As children, our dreams have been greatly influenced by Disney and fairy tales.

We bond with our parents by listening to their stories of royals living in medieval castles and manor houses. 

As a result, many of us grew up with the desire to either live in or simply see what these two look like.

Castles and manor houses were the residential structures of many noble families during the Middle Ages. 

Differences Between A Castle and A Manor House

  • Castles have stronger defensive walls compared to manor houses. 
  • Manor houses are just landed estates given by high-ranking noblemen, usually kings,  to men who are loyal to them.
  • While some have fortifications on their own, manors are not as strong as the ones that can be found in castles.
  • Castles are also usually larger in size and therefore have more rooms. 
  • Castles are large and impressive in size. Apart from the noble family, all the people who worked in the castle lived here including the kitchen staff and the soldiers. 

In this article, however, we will be focusing on the different kinds of Medieval Castles and the rooms that they typically feature.

Back in Medieval Europe, there were three kinds of medieval castles. Each of these castles is distinct from the rest. 

Let us quickly take a look at each of them


1. The Motte and Bailey Castle.

Motte and Bailey Castles were first created during the Early Middle Ages to house the kings or the noble family.

 They were the first known types of castles. 

  • “Motte” is a French word used to refer to a hill. It’s where you can find medieval keeps.

It was encircled and protected by a fence known as a “palisade”. This is made from wood and was built to be large and tall in size. 

  • The Bailey, on the other hand, is the place where the medieval people lived. This is also the area where the animals and food are kept. 

The Bailey and the Motte are connected by a bridge and are both surrounded by a castle moat.

Castle moats are the depressions or ditches that surround the castle. 

It usually has water and it separates the castles from their surroundings. 

People were able to go to the castle using a drawbridge that connected it to its surroundings on top of the castle moat.

  • Example: Peveril Castle. 

The Peveril, just like any Motte and Bailey castle, is situated on the top of a cliff. 

It was considered to be one of the earliest Norman medieval castles. It is believed to have been originally a wooden keep that was later rebuilt as stone. 

To this day, the square keep and the curtain walls, along with the outer bailey are still partially standing. 

2. The Stone Keep Castles.

After some time, stone keep castles were introduced and became the preferred type. It replaced the Motte and Bailey Castles.

The reason behind this was simple—Stone Keep Castles have thick, strong stone walls. It provided a stronger defense against enemies and the weather.

  • The Stone Keep was the main and central building. It has thick, strong castle walls that are made mostly from limestone or sandstone. 
  • It has a limited number of windows.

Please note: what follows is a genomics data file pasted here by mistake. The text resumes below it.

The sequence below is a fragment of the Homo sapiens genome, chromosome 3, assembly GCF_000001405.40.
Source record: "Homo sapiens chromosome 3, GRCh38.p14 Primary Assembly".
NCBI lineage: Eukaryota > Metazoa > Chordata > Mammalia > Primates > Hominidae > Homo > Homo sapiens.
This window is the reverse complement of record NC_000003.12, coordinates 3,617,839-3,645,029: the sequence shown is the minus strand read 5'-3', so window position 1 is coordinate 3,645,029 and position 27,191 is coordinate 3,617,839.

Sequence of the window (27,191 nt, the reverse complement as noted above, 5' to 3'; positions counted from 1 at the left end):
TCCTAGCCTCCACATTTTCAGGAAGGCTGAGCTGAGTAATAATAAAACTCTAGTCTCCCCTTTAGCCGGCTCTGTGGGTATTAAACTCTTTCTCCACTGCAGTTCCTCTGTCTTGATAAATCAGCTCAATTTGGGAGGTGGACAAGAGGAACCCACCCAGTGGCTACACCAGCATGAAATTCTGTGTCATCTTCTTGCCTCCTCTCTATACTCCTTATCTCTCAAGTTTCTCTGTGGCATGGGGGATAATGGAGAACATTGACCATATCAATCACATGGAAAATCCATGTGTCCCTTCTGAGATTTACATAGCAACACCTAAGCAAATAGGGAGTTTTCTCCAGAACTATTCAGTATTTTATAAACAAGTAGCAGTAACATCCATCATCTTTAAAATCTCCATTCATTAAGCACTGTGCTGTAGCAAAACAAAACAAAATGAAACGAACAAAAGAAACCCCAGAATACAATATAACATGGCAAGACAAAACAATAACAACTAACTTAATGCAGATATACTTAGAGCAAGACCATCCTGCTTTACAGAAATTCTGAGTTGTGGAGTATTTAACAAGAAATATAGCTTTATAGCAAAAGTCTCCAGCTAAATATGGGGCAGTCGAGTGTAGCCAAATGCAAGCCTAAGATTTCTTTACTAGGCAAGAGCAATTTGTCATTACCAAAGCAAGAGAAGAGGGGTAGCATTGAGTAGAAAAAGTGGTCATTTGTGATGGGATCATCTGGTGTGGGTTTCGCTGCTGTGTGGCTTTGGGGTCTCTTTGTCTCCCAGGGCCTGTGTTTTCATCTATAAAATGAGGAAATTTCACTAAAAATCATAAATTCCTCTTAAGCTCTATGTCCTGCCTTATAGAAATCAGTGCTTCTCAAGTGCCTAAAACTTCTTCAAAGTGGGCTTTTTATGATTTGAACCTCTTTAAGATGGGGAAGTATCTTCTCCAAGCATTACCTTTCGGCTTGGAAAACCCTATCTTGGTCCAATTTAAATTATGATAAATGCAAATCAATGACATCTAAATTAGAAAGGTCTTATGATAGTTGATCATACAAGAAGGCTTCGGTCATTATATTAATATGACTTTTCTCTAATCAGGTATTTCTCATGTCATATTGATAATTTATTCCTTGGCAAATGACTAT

• The main entrance is located on the first floor. You can access it using stone steps. 
  • The medieval kitchens were found on the first floor, initially at the center of the main living room and were later on moved to a separate building.
  • The entire castle complex was protected by a thick and strong stone wall, with areas for lookouts offering better defense and protection from enemies.
  • The bailey, in this kind of castle, is the area located outside the stone keep. 
  • There is still a castle moat surrounding the castle complex.
  • People can enter the complex using a drawbridge, similar to the Motte and Bailey castles.
  • Example:  Dover Castle in England. 

Of all the Medieval castles of this type,  Dover Castle is the one that was considered to be the most well-preserved.

3. The Concentric Castles.

The concentric castle was the last of the three kinds of castles to be built and created. 

Of the three kinds, this one can protect the medieval people living there the most. It can provide the strongest protection against enemies.

Concentric castles have 2 sets of walls: 

The inner walls were created using thick stones and with a unique type of tower known as turrets. 

Protecting the inner walls are the secondary outer walls, which are also made from stone. 

These secondary outer walls are lower in height but are made with equal strength.

In between these two walls is a space known as a “death hole.”  It was called as such because any enemy who was caught and found in this space would surely die. 

Just like the other two kinds of castles, Concentric castles are surrounded by a moat. Also, it can only be accessed via a drawbridge.

That being said, this type of castle was apparently built with the concept of war and protection against one’s enemy in mind.


The number of rooms in any medieval castle varies from one to another. It depends on the castle’s location and purpose. 

Nevertheless, they share some of the same types of castle rooms.

What are the Different Parts of a Castle?

1. Great hall

2. Great chamber

3. Cabinet

4. Boudoir

5. Toilets

6. Kitchens

7. Pantries

8. Storage rooms

9. Chapel

These rooms serve a similar function to the rooms of modern houses with the same name. The only difference is that the castle rooms are more spacious compared to the modern ones. 

Also, the bed chambers are now referred to as bedrooms.

  1. The Great Hall